Gholam Nabi Khorami, director of environmental protection in Mazar-e Sharif, said the heavy use of diesel generators by industry, businesses and homeowners was causing alarming levels of pollution – another source of illness – as well as pumping out heat in an already hot part of the country.
Balkh is luckier than most provinces as it gets electricity imported from neighbouring Uzbekistan under a long-standing arrangement. In Mazar-e Sharif, therefore, the problem is not that there is no supply, but that the crumbling power distribution network cannot transmit current.
Officials say the grid can sustain a maximum of 20 megawatts, and needs to be upgraded to meet the total demand, put at 70 MW. Engineer Naser, head of the electricity department for Balkh province, said adequate levels of power were reaching local substations, but the 27-year-old city distribution network could not carry the current.
In 2008, with 23 million US dollars in World Bank funding, Afghanistan’s energy and water ministry contracted two companies, one Afghan and the other Indian, to completely replace the network in Mazar-e Sharif. The work has yet to be completed.
Engineer Naser said everything had ground to a halt because of a dispute over quality between the two contractors and a German firm brought in to supervise the project. Guillermo Siapno, an engineer heading up the supervisory work, confirmed the nature of the dispute, saying, ‘We will not allow the Afghan and Indian companies to continue with the work unless they meet a high standard.’
The Indian contractor, ATPS, refused requests for an interview, but the head of the Afghan company A-T-SL, Mohammad Zaher, blamed excessive bureaucracy and uncooperative local government officials. He said the German project inspectors did not raise concerns when 1,800 electricity poles and new lines were installed, and only complained about the quality later, meaning the work would have to be redone at great cost.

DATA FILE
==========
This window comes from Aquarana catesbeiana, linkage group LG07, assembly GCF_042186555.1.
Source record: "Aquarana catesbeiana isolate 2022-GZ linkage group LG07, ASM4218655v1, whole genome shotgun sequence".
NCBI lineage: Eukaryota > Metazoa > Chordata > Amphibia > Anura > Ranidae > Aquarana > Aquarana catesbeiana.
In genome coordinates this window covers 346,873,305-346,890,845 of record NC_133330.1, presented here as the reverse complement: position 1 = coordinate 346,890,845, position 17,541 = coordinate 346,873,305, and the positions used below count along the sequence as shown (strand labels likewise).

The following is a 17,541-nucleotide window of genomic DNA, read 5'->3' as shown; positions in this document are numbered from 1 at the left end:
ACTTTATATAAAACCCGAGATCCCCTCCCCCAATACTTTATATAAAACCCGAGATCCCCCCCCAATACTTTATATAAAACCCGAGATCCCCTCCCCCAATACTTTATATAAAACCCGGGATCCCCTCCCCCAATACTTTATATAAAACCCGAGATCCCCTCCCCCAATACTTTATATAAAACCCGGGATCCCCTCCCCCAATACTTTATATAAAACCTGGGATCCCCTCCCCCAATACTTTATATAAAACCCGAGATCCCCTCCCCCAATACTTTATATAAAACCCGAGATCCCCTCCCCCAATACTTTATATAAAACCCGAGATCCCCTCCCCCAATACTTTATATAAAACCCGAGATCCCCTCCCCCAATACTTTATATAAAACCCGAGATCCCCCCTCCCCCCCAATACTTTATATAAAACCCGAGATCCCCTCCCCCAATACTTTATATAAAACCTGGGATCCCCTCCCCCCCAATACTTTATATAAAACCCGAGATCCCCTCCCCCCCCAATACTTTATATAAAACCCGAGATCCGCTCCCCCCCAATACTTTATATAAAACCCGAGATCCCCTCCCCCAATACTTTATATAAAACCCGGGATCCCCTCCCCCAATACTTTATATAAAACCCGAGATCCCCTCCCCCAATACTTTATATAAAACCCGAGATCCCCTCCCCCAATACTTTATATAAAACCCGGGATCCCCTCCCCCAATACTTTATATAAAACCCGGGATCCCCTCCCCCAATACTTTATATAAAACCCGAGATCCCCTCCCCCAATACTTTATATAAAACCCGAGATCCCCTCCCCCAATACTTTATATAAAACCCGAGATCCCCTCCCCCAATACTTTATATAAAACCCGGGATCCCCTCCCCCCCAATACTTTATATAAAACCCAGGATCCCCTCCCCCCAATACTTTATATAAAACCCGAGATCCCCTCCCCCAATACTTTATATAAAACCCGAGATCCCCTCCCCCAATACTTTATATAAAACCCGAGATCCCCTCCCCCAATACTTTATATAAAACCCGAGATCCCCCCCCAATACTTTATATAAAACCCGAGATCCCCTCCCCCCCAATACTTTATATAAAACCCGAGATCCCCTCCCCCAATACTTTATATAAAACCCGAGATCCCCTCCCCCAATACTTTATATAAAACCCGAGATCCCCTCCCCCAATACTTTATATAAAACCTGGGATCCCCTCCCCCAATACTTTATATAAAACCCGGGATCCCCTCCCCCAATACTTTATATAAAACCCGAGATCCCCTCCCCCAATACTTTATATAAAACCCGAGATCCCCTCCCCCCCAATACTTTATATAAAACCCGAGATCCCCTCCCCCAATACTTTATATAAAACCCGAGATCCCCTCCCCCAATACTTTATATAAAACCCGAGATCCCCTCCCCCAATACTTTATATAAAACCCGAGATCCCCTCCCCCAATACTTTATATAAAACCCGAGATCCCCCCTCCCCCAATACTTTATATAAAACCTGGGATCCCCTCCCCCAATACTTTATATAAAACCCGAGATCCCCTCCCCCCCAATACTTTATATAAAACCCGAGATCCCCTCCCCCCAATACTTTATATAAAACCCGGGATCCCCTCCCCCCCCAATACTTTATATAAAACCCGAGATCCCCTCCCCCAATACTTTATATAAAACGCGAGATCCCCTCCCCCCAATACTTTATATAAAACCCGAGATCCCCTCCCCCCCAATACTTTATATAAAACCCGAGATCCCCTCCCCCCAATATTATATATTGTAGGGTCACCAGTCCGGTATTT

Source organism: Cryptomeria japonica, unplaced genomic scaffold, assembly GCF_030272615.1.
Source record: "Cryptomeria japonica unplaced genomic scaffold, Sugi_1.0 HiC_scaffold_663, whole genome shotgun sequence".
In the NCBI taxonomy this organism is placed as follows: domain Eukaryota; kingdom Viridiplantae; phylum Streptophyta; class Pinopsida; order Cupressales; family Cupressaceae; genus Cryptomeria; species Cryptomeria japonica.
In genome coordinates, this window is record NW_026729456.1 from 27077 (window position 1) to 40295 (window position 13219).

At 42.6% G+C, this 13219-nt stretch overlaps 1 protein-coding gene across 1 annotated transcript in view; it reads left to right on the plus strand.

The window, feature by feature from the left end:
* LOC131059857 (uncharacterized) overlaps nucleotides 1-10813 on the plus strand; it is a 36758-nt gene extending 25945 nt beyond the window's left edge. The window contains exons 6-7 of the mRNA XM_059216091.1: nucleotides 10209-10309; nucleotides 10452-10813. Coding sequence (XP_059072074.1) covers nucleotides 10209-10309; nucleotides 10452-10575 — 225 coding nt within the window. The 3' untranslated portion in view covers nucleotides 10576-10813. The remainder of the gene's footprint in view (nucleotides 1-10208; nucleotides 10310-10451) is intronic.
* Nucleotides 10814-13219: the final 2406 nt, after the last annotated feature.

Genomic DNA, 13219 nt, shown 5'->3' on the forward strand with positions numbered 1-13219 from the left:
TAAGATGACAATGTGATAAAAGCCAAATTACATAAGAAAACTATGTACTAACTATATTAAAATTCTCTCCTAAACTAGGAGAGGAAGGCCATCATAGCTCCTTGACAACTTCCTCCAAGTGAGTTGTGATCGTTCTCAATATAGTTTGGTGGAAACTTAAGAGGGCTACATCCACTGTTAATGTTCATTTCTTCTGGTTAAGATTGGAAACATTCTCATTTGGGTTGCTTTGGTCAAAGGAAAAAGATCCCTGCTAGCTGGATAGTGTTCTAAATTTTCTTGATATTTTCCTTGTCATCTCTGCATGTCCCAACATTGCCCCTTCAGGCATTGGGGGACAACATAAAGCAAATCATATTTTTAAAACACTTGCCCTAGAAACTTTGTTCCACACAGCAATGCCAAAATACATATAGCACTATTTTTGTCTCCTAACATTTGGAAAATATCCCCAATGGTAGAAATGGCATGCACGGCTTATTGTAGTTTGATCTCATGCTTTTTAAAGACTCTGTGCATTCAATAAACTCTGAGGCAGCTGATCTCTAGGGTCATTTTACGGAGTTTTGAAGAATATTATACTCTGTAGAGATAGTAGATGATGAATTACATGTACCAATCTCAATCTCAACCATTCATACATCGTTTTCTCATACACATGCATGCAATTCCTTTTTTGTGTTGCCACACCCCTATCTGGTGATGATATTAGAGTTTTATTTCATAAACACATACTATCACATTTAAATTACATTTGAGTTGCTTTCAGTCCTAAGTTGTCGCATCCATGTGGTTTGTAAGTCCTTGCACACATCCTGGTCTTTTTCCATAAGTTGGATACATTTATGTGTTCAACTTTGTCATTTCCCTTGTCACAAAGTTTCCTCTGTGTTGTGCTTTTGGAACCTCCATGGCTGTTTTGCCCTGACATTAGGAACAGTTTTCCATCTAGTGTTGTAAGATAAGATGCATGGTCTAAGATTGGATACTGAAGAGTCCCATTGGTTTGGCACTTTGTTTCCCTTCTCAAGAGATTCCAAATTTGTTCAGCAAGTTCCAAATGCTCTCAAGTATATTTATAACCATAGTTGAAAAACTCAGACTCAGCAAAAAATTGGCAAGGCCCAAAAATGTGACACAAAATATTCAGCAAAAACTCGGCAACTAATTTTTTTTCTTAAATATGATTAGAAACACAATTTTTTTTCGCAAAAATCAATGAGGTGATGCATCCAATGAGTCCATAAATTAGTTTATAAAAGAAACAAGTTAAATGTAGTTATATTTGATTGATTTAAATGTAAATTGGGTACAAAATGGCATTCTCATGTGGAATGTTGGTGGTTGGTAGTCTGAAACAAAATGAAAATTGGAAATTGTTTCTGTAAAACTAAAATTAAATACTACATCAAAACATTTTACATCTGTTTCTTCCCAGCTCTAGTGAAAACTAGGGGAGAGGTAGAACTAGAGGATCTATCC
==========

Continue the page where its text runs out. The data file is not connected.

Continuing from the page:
Meanwhile, the Afghan energy ministry had fined the two contractors two million dollars for failing to complete on time. ‘If things continue like this, we will be unable to complete the work,’ he added.
Power shortages and the associated problems are not unique to Balkh; every other province and even the capital Kabul have intermittent or very limited electricity.
Hydroelectric dams could provide an answer, but those that exist are decades old. Projects to build new schemes or restore old ones have been hampered by the ongoing Taleban insurgency, and – many believe – by neighbouring states reluctant to see reduced water levels in cross-border rivers.
2. Power-crazy in Kabul
‘Come and look at my bills – I’ve been charged 1.5 dollars for one period and 150 dollars for another,’ Mir Hussein said laughing. Mir Hussein had joined a queue outside the Pakhtany Bank in the Khair Khana district of the Afghan capital Kabul to pay his electricity bill, which these days is generated using a computerised system, rather than the old method of individual logbooks.
Since the change, many householders have found that their bills vary wildly, and complain that there is no way of verifying the actual levels of electricity they have used. ‘What system? What computer? What accountants?’ Mir Hussein asked.
Others standing in the queue for payment were angry and confused by what seemed like highly inflated billing. Discovering IWPR’s interest in their problems, they surrounded this reporter to tell their stories. ‘Hey brother, where are you press people?’ asked one man. ‘They’ve been skinning poor people.’
Khair Khana resident Nurullah said, ‘In the past 30 years, my electricity consumption never cost more than ten [US] dollars for a given [two-month] period, but since the new billing system was set up, the cost of one period has been calculated at 300 dollars, and 200 dollars for a second period. Yet my consumption remains the same as it was before.’